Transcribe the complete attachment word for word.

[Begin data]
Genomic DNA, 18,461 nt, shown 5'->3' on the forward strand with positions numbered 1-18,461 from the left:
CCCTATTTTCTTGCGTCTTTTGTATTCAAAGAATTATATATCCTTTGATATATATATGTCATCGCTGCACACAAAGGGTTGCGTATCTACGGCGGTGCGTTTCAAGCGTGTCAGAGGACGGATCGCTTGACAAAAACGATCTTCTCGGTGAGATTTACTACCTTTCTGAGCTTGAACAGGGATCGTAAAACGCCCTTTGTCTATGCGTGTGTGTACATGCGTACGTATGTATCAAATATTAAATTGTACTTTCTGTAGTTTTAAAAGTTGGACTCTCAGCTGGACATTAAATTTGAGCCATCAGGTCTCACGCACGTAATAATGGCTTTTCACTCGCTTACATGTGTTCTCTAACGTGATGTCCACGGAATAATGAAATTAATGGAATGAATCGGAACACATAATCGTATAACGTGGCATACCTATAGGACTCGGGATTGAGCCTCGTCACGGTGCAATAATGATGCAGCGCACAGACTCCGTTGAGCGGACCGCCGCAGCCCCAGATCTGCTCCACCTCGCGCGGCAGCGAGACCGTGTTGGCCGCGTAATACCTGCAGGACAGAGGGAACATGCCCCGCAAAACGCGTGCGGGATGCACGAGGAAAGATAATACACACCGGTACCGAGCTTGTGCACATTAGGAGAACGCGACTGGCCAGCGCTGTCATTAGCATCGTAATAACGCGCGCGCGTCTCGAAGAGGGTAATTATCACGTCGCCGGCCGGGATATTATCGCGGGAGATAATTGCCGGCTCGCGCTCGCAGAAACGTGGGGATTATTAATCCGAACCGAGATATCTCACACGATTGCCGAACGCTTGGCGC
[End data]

Genomic DNA, 18,461 nt, shown 5'->3' on the forward strand with positions numbered 1-18,461 from the left:
CCCTATTTTCTTGCGTCTTTTGTATTCAAAGAATTATATATCCTTTGATATATATATGTCATCGCTGCACACAAAGGGTTGCGTATCTACGGCGGTGCGTTTCAAGCGTGTCAGAGGACGGATCGCTTGACAAAAACGATCTTCTCGGTGAGATTTACTACCTTTCTGAGCTTGAACAGGGATCGTAAAACGCCCTTTGTCTATGCGTGTGTGTACATGCGTACGTATGTATCAAATATTAAATTGTACTTTCTGTAGTTTTAAAAGTTGGACTCTCAGCTGGACATTAAATTTGAGCCATCAGGTCTCACGCACGTAATAATGGCTTTTCACTCGCTTACATGTGTTCTCTAACGTGATGTCCACGGAATAATGAAATTAATGGAATGAATCGGAACACATAATCGTATAACGTGGCATACCTATAGGACTCGGGATTGAGCCTCGTCACGGTGCAATAATGATGCAGCGCACAGACTCCGTTGAGCGGACCGCCGCAGCCCCAGATCTGCTCCACCTCGCGCGGCAGCGAGACCGTGTTGGCCGCGTAATACCTGCAGGACAGAGGGAACATGCCCCGCAAAACGCGTGCGGGATGCACGAGGAAAGATAATACACACCGGTACCGAGCTTGTGCACATTAGGAGAACGCGACTGGCCAGCGCTGTCATTAGCATCGTAATAACGCGCGCGCGTCTCGAAGAGGGTAATTATCACGTCGCCGGCCGGGATATTATCGCGGGAGATAATTGCCGGCTCGCGCTCGCAGAAACGTGGGGATTATTAATCCGAACCGAGATATCTCACACGATTGCCGAACGCTTGGCGC